Pumpkin Season - History of the Jack-o-Lantern
Its pumpkin season and time to don our front steps and tabletops with jack-o-lanterns. This fall tradition dates back several centuries to a man nicknamed Stingy Jack.
The Irish myth says Jack made a deal with the devil and tricked him into not claiming his soul. When Jack died God would not allow him into heaven and the devil would not allow him into hell. Instead the devil sent him into the night with just a burning coal.
Jack placed the coal in a carved out turnip and is said to be still be roaming the earth. The Irish began referring to him as Jack of the lantern and eventually Jack O’ lantern.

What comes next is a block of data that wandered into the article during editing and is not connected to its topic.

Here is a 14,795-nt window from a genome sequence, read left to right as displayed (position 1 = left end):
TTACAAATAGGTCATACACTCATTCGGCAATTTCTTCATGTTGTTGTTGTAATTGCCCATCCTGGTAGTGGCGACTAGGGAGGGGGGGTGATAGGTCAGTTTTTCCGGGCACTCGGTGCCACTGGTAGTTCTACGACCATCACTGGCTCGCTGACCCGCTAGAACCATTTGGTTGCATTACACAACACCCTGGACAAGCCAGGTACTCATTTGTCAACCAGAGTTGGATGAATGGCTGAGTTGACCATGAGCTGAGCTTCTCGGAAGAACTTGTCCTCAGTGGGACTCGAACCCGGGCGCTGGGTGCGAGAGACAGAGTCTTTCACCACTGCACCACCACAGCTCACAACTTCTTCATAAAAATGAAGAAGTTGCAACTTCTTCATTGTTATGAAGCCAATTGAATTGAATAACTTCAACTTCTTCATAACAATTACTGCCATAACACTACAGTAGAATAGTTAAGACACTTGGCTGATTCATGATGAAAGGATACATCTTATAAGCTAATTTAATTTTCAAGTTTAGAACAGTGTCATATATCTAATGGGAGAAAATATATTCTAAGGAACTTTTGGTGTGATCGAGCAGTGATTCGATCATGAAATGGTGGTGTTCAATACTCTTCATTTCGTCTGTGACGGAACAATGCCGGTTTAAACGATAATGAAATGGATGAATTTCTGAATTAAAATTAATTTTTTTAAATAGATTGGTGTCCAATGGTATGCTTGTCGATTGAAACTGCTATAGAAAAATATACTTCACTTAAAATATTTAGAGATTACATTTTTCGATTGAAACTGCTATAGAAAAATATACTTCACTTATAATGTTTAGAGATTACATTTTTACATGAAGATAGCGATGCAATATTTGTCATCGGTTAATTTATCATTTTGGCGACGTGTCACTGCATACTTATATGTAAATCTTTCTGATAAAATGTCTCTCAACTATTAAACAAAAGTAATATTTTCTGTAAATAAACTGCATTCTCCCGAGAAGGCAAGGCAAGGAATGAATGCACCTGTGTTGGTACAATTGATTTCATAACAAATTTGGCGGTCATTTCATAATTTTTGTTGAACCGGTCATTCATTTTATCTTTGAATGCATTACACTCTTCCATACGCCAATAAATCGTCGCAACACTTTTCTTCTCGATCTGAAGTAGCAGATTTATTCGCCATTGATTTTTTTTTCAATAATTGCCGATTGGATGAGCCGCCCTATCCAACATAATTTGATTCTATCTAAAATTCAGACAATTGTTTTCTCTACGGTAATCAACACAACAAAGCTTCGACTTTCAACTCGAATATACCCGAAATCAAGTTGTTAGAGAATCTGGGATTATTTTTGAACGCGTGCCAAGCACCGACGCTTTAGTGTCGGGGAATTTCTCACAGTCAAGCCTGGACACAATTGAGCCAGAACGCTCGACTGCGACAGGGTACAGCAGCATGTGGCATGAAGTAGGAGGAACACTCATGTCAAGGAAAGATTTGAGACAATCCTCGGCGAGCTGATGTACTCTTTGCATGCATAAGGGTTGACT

Folks began carving and placing turnips and potatoes in their windows to scare away Stingy Jack. When the Irish arrived in the U.S. they discovered pumpkins made the perfect Jack O’ lanterns. The tradition continues to this day.
A bit more information
Pumpkins have been a part of the diet for centuries. Native Americans roasted long strips of pumpkins in open fires and ate them. Colonists made pumpkin pie by cutting off the top of the pumpkin and scooping out the seeds. They filled the cavity with milk, spice and honey and then baked the pumpkin in hot ashes.